Respectfully submitted.


Chairman. Mr. BENNITT. The next speaker will be Mr. Allen R. Memhard.



Mr. MEMHARD. I am a member of the special committee on bankruptcy of the Bar Association of the City of New York. I also had the privilege of appearing before this committee in 1926 in connection with the amendments of that year. I shall add just a word to what has been said, if I may.

I feel that Judge Sabath's committee is to be commended for the diligence and zeal with which it has conducted its investigation, and I feel that much good will come from it.

I listened very carefully to what Judge Sabath had to say this morning, and I was impressed by this—that he seemed to be dealing with two distinct categories of cases: One, those that have arisen

after cases got into the court under section 77 (b) or 74; and the other category-and I believe it represents by far the majority of the cases—those that never got into the court, where the abuses of which he has found complaint arose in the first instance by the character of the investments that people made unwisely, the character of the agreements into which they entered with so-called protective committees, and the rights that they gave up to those committees, and the agreements that they made to pay those committees.

But those are matters of which the court could not have jurisdiction here even under this section 77 if it should be enacted as a part of the law. It seems to me that those are matters that are properly the subject of jurisdiction of State blue-sky commissions, or in very special jurisdictions matters for the S. E. C.; that so far as 77 (b) proceedings in the Federal court are concerned, it seems to me that if Congress has jurisdiction to enact section 77 (c), by the same token it has adequate jurisdiction to amend section 77 (b) so as to meet these abuses so far as they have arisen in connection with cases in the court.

And, as I understand, there is a bill pending before this committee which contemplates substantial amendments to the Bankruptcy Act. It seems to me that is really properly a matter that should be dealt with in connection with those amendments so as to avoid unbalancing the plan of the act. This bill would certainly unbalance the plan of the act, it seems to me, in some fundamental respects.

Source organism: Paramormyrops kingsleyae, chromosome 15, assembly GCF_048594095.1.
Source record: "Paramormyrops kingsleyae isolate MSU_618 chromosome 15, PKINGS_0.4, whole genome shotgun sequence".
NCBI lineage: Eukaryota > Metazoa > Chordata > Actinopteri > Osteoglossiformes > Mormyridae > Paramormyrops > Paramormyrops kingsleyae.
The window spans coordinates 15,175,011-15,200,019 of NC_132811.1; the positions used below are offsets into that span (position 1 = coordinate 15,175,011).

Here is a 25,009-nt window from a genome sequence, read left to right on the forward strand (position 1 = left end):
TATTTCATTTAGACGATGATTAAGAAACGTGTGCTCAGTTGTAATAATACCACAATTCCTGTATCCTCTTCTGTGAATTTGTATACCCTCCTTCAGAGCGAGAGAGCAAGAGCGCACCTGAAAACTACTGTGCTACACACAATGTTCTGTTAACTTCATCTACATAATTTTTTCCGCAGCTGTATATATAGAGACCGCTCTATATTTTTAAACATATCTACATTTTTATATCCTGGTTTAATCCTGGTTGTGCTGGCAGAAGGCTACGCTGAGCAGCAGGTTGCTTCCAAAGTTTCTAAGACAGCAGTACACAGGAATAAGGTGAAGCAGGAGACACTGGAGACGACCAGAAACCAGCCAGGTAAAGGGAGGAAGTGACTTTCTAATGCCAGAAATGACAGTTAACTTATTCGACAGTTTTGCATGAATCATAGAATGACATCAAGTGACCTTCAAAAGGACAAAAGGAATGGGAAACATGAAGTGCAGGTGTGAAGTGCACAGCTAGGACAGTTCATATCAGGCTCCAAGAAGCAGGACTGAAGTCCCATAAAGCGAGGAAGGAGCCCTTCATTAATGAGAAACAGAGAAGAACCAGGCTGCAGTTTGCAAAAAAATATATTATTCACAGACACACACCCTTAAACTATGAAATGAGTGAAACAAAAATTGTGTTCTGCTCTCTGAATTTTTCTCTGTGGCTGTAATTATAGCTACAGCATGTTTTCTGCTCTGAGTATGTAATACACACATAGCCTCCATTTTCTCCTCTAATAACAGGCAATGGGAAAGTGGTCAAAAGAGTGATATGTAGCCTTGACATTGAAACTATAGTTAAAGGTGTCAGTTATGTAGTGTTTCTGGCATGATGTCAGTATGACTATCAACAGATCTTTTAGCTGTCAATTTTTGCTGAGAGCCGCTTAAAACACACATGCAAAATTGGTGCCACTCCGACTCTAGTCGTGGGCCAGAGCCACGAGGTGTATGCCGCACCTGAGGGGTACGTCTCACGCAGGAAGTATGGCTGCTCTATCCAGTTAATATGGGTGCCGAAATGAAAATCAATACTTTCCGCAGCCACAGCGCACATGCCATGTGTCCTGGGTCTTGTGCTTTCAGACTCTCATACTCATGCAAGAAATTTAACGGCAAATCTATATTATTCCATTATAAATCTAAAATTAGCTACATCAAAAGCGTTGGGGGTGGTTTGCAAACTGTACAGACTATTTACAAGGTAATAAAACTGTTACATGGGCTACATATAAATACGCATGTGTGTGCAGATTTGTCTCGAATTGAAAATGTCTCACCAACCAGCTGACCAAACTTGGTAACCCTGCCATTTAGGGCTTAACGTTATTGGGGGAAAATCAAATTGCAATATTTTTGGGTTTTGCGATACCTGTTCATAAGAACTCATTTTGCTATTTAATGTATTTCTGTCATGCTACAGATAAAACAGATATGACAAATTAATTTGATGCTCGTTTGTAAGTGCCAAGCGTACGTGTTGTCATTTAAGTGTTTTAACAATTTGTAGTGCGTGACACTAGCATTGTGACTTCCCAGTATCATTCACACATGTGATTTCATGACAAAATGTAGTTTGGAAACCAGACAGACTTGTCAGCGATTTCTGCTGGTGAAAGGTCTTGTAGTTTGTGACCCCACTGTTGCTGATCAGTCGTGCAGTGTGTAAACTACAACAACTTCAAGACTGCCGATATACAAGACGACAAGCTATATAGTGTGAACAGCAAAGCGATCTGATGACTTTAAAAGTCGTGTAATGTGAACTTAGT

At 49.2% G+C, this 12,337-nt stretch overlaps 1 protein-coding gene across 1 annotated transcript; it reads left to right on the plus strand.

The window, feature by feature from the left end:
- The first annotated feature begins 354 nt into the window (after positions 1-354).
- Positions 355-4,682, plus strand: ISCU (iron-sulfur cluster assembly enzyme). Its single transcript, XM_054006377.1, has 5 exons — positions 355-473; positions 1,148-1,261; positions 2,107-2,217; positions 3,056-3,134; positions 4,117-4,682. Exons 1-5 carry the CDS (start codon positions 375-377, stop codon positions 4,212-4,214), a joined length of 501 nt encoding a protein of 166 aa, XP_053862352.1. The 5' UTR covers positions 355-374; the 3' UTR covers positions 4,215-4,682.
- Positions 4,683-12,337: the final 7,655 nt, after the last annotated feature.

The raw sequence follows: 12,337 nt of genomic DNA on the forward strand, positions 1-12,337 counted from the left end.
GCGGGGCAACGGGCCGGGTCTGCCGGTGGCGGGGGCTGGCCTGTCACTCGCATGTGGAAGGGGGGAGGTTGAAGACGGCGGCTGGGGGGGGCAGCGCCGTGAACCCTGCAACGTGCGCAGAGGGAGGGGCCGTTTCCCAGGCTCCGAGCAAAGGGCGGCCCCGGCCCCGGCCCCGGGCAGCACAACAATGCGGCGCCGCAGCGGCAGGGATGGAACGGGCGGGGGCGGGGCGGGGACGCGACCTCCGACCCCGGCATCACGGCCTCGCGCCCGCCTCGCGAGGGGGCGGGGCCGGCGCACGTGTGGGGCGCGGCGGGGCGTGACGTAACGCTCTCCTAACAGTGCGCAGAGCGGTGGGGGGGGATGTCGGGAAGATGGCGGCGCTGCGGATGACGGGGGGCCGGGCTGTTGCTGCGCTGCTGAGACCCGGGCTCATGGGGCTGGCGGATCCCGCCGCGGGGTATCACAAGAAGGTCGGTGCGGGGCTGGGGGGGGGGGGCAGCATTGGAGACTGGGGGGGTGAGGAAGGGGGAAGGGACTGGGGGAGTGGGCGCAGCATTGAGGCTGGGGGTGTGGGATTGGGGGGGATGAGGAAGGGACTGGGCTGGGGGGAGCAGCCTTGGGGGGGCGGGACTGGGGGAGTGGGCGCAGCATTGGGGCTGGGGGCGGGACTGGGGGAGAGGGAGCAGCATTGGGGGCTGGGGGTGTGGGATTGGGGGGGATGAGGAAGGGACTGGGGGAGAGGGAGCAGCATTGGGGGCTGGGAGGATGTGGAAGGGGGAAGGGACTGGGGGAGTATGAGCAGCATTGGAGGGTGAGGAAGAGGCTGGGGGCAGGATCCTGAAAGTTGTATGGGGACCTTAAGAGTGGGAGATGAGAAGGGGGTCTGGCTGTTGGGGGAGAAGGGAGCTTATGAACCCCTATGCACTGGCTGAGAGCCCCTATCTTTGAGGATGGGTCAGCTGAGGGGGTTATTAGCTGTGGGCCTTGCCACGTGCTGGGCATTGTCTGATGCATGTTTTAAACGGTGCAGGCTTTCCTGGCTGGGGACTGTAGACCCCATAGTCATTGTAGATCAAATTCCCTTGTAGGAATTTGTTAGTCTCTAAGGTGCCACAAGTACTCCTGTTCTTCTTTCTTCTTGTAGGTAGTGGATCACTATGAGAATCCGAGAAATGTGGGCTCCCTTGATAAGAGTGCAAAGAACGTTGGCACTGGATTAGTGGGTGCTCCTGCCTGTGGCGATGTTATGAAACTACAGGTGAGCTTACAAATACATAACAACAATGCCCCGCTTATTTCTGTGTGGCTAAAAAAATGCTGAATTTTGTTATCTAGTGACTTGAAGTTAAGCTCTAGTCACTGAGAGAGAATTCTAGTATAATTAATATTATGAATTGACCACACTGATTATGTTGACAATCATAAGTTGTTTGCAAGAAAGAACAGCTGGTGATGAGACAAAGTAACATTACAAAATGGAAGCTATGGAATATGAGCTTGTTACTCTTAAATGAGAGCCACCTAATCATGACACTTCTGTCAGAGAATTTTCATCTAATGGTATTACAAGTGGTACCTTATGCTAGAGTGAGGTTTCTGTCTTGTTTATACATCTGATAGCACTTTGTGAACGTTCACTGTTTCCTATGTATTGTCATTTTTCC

Mr. BENNITT. Mr. Coffman, of the New York County Bar, is unable to be here. He would like the permission of the committee to make a part of the record a report of the committee which he represents. Mr. CHANDLER. Very well. (The report referred to is as follows:)

MARCH 5, 1936.

Re the Sabath bill (74th Cong., 2d sess., H. R. 10634), to be known as the

Conservator in Bankruptcy Act, January 27, 1936-Section 770

The act provides that the President may confer on the Securities and Exchange Commission, the Comptroiler of the Currency, or some other agency, the power to act as Conservator under sections 74 and 77B of the Bankruptcy Act, or the President may establish by Executive order a new agency if he finds that the establishment of the new agency will be a more economical and efficient means of carrying out provisions of this section than the use of an existing agency. The Conservator is authorized to act as trustee, custodian, or receiver (subdivision (a)).

In any proceeding under sections 74 or 77B involving a debtor corporation or an individual debtor, the court shall appoint the Conservator a sole trustee, custodian, or receiver without bond, whether or not a trustee, custodian, or receiver shall theretofore have been appointed, and in any such proceeding, no other person than the Conservator is to be appointed trustee, custodian, or receiver (subdivision (b)).

A copy of the petition of answer must be filed with the Conservator and a hearing granted him before there may be an approval of the petition or answer. The plan must be either proposed by the Conservator, or prior to being filed in the proceeding or submitted to the court for any performance, have been submitted to the Conservator; if the Conservator disapproves, he must be given a hearing. Fees, expenses, and remunerations to whomever paid, unless fixed by section 48 of the Bankruptcy Act, must be approved by the Conservator as fair and reasonable, but this does not prohibit the allowance of fees in a lesser amount than those approved by the Conservator (subdivision (c)).

The Conservator must study whether the plan of reorganization or composition is fair and equitable. If approved, the Conservator's certificate is filed in the proceeding. If disapproved, the Conservator files his objections, taking further action not inconsistent with the provisions of the section. In deciding whether any such plan of proposal is fair and equitable, the Conservator shall take into consideration the initial investment of any creditors or stockholders to be effected by the plan or proposal if, in his opinion, such investment and provision therefor materially affected the fairness of the plan (subdivision (d)).

Under section 77B, the Conservator is a party in interest within the provisions of section 77B (f) (subdivision (e)).

No person may solicit or allow the use of his name to solicit any proxy, consent, acceptance, authorization, power of attorney, deposit, or dissent in respect of a plan unless each such solicitation is accompanied or preceded by a copy of a report on a proposal or plan made by the Conservator after an opportunity for hearing on a proposal or plan and such other proposals as have been submitted or sponsored by it, or by an abstract of such report made by the Conservator or approved by him as accurately setting forth its substance. Solicitations are not to contravene rules issued by the Conservator to insure against misleading (subdivision (f)).